How Smells Trigger Certain Memories (And What That Means for Early Alzheimer’s Detection)
We’ve all been there: We get a whiff of something familiar — a perfume, a favorite meal, an old bookstore — and suddenly we can remember things and events that were hidden in our memories for years, perhaps even decades. But how exactly are these “odour memories” formed, and could our ability to retrieve them (or not) be an indication of a bigger concern?
Previous studies have revealed that changes to one’s sense of smell could be an early indicator of Alzheinmer’s disease. But now, scientists have gained new insights into just how our senses, particularly our sense of smell, are represented in memory, and how this connection can potentially help explain why the loss of smell is considered an early sign in Alzheimer’s disease diagnosis.
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In July of 2018, a group of neurobiologists at the University of Toronto sought to better understand how the anterior olfactory nucleus, also known as the AON — the part of the brain that processes smell-related information — receives cues from the hippocampus — the part of the brain responsible for short-term, long-term and spatial memory.
Lead author Afif Aqrabawi, a PhD candidate in the neurobiology department at the University of Toronto noted that their findings “demonstrate for the first time how smells we’ve encountered in our lives are recreated in memory. In other words, we’ve discovered how you are able to remember the smell of your grandma’s apple pie when walking into her kitchen.”
The Relationship Between Smell and Memory
Together with Professor Junchul Kim from the psychology department, Mr. Aqrabawi observed a strong relationship between recognizing odors and sharpness of memory in their study of mice.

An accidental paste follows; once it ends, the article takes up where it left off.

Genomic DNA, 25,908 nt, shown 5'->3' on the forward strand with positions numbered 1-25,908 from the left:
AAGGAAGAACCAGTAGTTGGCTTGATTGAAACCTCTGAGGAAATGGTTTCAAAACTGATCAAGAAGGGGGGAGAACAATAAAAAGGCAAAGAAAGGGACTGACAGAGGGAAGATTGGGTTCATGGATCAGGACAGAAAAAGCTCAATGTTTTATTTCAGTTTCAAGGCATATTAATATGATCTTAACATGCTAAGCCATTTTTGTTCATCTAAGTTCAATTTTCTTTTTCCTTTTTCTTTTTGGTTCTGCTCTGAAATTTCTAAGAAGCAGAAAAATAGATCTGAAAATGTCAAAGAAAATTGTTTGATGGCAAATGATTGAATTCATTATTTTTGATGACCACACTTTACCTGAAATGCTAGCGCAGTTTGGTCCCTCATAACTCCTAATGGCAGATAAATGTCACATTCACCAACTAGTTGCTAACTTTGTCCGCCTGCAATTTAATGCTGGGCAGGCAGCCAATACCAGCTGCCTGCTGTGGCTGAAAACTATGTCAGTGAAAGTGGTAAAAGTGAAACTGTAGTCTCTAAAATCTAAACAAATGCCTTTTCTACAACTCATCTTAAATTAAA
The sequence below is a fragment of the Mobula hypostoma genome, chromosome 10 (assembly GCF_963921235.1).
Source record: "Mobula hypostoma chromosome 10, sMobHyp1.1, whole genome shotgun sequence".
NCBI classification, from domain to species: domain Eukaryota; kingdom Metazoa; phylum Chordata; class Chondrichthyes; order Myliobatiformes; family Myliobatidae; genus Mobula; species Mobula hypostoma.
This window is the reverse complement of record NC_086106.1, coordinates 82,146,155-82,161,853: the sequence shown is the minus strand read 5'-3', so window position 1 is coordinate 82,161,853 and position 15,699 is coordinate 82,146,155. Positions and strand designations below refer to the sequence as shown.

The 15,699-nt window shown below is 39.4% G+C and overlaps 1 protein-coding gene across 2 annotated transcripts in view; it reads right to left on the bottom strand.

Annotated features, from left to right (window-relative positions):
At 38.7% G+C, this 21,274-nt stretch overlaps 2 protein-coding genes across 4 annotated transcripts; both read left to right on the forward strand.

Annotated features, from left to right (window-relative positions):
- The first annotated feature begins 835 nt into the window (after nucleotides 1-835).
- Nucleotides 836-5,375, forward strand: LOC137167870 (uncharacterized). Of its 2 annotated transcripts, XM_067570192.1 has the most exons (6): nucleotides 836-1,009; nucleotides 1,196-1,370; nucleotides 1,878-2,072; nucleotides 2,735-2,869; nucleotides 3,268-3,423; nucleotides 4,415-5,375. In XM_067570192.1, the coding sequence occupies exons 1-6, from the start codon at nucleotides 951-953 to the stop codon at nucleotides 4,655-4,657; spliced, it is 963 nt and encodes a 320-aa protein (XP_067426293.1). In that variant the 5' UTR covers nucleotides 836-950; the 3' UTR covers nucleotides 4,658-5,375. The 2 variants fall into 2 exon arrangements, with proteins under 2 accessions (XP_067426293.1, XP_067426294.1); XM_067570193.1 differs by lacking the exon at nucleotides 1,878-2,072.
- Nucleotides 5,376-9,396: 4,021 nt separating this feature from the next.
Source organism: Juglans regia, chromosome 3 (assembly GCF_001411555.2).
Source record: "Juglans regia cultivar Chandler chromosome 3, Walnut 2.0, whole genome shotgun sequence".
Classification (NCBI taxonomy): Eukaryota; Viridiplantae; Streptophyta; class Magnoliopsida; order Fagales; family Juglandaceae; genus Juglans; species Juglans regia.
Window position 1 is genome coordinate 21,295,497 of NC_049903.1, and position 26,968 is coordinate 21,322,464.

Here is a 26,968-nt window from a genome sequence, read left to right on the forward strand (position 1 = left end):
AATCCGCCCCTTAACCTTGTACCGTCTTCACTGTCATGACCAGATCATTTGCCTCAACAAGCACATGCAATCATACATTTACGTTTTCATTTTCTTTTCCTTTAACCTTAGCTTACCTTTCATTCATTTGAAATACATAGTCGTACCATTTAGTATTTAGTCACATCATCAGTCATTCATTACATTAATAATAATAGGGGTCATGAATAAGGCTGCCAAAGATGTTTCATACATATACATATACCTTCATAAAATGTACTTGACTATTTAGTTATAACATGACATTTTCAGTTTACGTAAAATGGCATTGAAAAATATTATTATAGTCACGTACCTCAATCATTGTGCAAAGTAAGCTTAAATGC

Interestingly, in the case of cognitive decline or dementia, the AON is one of the first areas of the brain to be compromised. This likely explains why Alzheimer’s patients, in particular, forget when and where they smelled odors before.
Professor Kim said, “Given the early degeneration of the AON in Alzheimer’s disease, our study suggests that the odor deficits experienced by patients involve difficulties remembering the ‘when’ and ‘where’ odours were encountered. Such tests might be more sensitive to detecting problems than if patients were prompted to remember an odour itself. The motivation to develop them is high due to their quick, cheap, and easy administration.”
What this Research Means for Alzheimer’s Detection
The researchers found a disconnected pathway in Alzheimer’s patients who sniffed previously smelled odors longer than new smells. It’s common to spend more time smelling a new odor than a familiar one, but not for people who have early onset of Alzheimer’s disease and patients did not recognize these odors that they previously smelled.
Smell tests are now being used in detecting the early onset of Alzheimer’s disease and the loss of the ability to smell, has become recognized as an early symptom of Alzheimer’s disease. The research team is working on developing more sensitive smell tests, in order to help prompt patients to remember an odor.
Afif J. Aqrabawi, Jun Chul Kim. Hippocampal projections to the anterior olfactory nucleus differentially convey spatiotemporal information during episodic odour memory. Nature Communications, 2018; 9 (1) DOI: 10.1038/s41467-018-05131-6